Two neighbouring countries with different approaches to the HIV/AIDS pandemic
by Ousman Sillah “I was like skin and bone and had to go through many herbal treatments without seeing any improvement. My family distanced themselves from me when they suspected that I had contracted HIV/AIDS. I would have died if it were not for this support society that gave me hope and company as well as the opportunity to receive regular ARV treatment and food rations,” said the woman I met at the monthly meeting of one of the support groups for persons living with HIV/AIDS (PLWHA) in The Gambia.
Amadou Dia, the president of a support group of PLWHA in Senegal, recently said on a private Senegalese television station that he has been living with HIV for more than a decade now and is still surviving, thanks to the antiretroviral treatment (ART). “I know I will die with the virus, but I am confident that AIDS will not be the cause of my death because of ARV,” he confidently added.
What these remarks highlight, however, is the dangers involved in going for herbal treatment without proper diagnosis and the importance of early detection, early treatment and the timely use of anti-retroviral (ARV) drugs as well as access to proper nutrition as means to contain the HIV infection.
HIV/AIDS prevalence remains a major health challenge in Sub-Saharan Africa. This has led to conventional and non-conventional (traditional medicine) approaches in providing treatment to the ailment. In some sub-Saharan African countries, HIV/AIDS prevalence is actually managed, while in others it is increasing.
Claims and counter claims abound, particularly in the West Africa sub-region. However, what we do know is that the prevalence is higher in The Gambia than in Senegal. The prevalence rate in Senegal, which is among the lowest in Africa, is 0.7 percent, while it is 1.5 % in The Gambia, according to the UNAIDS report on the global AIDS epidemic 2013.
HIV prevalence survey of HIV 1 (green) and HIV 2 (blue) in The Gambia Source: UNAIDS Country report 2013
Percentage of seropositive from 15-49 years per region
Source: EDS-MICS, Senegal 2010-11
It is therefore a matter of public interest to find out how the illness is being treated in two countries, namely the Gambia and Senegal, which share boundaries and cultural heritage.
“Cowries, rosary beads and ‘Listikhar’ (prayers) cannot see or treat the HIV virus,” revealed a composed Mamadou Ba, President of GESTU, the Senegalese organisation of traditional medicine practitioners (tradipracticians), who also doubles as the President of the network of tradipracticians in West Africa.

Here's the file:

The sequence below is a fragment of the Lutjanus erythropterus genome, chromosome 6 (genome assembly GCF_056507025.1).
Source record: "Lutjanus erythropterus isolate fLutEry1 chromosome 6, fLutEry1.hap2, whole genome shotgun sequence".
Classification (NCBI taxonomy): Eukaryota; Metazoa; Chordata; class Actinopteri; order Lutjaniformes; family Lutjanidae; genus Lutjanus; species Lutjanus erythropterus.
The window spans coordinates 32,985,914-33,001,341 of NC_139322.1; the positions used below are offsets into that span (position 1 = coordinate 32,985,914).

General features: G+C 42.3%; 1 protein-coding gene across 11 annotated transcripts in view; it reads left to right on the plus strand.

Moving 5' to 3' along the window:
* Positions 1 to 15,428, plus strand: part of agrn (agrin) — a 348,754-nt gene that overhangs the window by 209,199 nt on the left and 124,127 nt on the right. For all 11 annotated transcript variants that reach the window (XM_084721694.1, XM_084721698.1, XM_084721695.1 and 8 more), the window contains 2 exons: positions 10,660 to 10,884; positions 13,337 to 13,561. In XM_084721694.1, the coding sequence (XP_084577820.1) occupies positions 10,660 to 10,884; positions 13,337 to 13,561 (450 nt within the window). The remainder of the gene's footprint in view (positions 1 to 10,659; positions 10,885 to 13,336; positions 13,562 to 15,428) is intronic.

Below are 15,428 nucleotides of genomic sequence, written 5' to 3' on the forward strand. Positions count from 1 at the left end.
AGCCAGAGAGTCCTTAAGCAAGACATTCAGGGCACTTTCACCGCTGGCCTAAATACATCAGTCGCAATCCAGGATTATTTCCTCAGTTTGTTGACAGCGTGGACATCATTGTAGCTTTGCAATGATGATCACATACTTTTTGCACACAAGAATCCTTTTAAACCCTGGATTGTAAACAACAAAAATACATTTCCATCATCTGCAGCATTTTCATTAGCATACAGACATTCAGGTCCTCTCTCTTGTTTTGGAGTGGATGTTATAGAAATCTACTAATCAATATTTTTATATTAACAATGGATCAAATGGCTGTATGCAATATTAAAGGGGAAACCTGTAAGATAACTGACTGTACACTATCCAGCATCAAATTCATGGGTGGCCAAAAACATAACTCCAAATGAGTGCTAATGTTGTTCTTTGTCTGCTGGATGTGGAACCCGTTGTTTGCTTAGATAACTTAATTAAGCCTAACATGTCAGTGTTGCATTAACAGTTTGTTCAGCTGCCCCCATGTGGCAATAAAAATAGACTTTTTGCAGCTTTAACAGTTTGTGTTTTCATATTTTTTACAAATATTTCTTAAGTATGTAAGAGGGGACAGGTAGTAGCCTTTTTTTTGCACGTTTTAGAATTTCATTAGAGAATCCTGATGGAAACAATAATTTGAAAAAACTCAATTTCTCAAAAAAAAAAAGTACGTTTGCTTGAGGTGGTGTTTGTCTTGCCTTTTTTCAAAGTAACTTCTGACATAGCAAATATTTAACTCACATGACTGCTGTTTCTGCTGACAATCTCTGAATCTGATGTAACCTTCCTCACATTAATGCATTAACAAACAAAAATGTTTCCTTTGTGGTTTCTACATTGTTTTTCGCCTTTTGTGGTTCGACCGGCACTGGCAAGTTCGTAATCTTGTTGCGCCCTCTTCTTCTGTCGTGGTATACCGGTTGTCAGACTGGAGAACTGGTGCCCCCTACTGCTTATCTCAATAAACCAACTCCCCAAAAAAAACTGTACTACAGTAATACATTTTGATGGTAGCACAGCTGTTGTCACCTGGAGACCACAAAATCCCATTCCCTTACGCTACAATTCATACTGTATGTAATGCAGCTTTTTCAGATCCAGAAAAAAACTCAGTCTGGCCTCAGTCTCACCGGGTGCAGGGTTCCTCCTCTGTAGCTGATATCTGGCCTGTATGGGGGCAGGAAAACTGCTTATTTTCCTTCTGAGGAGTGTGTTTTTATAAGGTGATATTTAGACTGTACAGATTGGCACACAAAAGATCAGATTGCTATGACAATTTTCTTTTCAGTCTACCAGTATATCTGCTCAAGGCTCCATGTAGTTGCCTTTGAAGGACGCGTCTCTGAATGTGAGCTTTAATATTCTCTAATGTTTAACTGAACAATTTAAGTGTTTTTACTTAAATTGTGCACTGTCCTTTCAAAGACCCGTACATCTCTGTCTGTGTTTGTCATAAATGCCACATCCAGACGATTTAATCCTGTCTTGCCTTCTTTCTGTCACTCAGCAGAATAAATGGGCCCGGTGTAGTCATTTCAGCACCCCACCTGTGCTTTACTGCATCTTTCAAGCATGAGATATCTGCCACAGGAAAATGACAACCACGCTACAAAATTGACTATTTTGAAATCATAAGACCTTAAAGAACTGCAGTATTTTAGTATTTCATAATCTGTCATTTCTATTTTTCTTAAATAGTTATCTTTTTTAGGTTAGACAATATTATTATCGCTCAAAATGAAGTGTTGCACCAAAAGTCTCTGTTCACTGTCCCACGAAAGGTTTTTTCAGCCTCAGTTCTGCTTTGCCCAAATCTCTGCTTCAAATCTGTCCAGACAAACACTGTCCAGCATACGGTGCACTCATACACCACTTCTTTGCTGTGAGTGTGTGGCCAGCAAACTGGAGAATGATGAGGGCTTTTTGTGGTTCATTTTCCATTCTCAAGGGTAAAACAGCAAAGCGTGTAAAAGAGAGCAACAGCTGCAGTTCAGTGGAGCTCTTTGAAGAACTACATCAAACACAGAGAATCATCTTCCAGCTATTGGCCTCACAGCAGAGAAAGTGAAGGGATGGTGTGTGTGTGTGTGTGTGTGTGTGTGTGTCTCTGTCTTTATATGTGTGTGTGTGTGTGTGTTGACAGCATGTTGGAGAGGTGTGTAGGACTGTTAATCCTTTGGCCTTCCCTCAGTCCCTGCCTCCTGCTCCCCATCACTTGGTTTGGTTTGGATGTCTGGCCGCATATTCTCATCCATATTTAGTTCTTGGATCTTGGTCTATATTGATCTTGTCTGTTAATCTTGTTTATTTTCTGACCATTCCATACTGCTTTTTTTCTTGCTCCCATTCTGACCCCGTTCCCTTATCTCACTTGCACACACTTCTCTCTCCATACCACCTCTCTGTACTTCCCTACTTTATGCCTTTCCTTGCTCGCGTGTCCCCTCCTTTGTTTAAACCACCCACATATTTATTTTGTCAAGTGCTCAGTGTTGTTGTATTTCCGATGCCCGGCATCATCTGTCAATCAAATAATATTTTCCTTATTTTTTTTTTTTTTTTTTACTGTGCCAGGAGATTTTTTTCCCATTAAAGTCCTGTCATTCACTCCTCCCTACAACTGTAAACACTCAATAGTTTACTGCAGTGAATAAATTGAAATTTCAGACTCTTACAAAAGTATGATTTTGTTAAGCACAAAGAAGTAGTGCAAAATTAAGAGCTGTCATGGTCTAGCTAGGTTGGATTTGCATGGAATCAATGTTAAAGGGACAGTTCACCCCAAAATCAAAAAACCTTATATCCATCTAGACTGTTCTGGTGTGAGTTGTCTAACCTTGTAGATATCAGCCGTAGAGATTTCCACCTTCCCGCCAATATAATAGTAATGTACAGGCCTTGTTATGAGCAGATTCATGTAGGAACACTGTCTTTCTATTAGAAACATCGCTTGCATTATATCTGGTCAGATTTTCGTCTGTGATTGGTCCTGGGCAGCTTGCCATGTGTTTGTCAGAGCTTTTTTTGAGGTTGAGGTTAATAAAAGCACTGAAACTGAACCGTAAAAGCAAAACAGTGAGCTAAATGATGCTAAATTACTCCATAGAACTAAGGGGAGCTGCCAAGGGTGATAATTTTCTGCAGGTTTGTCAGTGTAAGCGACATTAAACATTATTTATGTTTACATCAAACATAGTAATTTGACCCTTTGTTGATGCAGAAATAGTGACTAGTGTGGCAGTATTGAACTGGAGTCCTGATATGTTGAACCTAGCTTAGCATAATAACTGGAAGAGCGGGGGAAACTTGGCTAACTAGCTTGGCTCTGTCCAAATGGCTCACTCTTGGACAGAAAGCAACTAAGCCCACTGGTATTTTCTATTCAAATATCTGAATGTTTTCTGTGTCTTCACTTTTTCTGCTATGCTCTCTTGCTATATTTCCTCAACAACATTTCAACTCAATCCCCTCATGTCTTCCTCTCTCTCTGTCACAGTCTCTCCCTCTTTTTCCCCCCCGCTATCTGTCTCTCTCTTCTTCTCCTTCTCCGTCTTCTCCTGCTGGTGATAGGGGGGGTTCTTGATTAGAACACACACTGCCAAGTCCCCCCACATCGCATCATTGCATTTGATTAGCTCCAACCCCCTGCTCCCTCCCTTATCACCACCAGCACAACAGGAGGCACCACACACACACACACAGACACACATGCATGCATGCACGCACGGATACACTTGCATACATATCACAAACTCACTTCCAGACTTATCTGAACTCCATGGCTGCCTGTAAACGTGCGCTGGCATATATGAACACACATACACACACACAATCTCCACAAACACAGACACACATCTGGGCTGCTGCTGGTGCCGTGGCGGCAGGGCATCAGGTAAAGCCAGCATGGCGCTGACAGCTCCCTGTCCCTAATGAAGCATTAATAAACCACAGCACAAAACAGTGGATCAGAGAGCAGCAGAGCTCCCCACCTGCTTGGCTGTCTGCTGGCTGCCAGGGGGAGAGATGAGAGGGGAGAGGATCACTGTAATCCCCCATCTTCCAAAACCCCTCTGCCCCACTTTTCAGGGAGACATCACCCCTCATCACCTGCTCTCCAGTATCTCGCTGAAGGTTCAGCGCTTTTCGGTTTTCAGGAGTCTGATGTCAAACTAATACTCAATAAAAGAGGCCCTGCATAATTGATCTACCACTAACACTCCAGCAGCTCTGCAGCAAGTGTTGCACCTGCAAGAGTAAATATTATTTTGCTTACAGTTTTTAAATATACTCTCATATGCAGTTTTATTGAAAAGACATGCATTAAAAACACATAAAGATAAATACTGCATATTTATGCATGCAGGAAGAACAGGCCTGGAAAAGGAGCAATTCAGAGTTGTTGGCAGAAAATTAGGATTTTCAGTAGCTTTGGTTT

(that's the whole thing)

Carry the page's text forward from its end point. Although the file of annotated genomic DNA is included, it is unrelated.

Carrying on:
However, he added “As Africans who have survived through the ages and using herbs to treat illnesses, we should not condemn the practice of traditional medicine. We should try and integrate the practice and make it adapt to modern scientific methods.”
The Gambian head of state, President Yahya Jammeh, earlier this year, declared 17th January National Traditional Medicine Day. The President’s focus on using traditional African medicinal practices to cure disease is not new. In 2007, he took the world by storm in declaring that he has found a cure for HIV/AIDS and eventually set up the President’s Alternative Treatment Programme. 7 years later, the programme continues to receive patients. I took interest in trying to find out how many people are living with HIV/AIDS in The Gambia, how many had undergone the treatment under the president’s programme, the method adopted in diagnosing the patient, the type of treatment that is administered and whether it is exclusively non-conventional (traditional), the number of people cured and the follow up programme to monitor whether or not there are relapses.
However, all attempts to get official statistics from the National AIDS Secretariat (NAS) and the essence of the breakthrough from Dr. Tamsir Mbowe, the Director of the Programme, proved negative due to their insistence on getting clearance from the Office of the President, even though a letter from the said office which indicates that I could use footages of the treatment programme was shown to them.
The key perspective in Senegal is that HIV/AIDS is yet to have a cure and that all interventions to its treatment should be subjected to scientific validation and regulation, as buttressed by Dr. Col. Seyni Ndoye, Coordinator of Strategic Communication at the Conseil National de Lutte contre le Sida (CNLS).
In the case of The Gambia, the perspective being conveyed in the official media is that there is a breakthrough. But what is found on the ground is that the patients who are interviewed are relying on antiretroviral drugs and good nutrition provided by support societies.
Why the prevalence rate is level in Senegal and rising in The Gambia is a question that needed to be addressed. But because of the lack of an interview with the relevant authorities in The Gambia to get the records and data, the facts are still left to be sorted out. Regardless, the claims and counter claims, accusations and denials continue. The consolation, however, is that those living with HIV/AIDS are becoming increasingly determined to speak out on what they think is helping them to survive. This report was produced with the support of The African Story Challenge @ African Media Initiative.
Ousman talking to an herbalist
Ousman Sillah (right) and cameraman on the ferry en route to Dakar
Ousman Sillah and a herbalist in Kounghueul, Senegal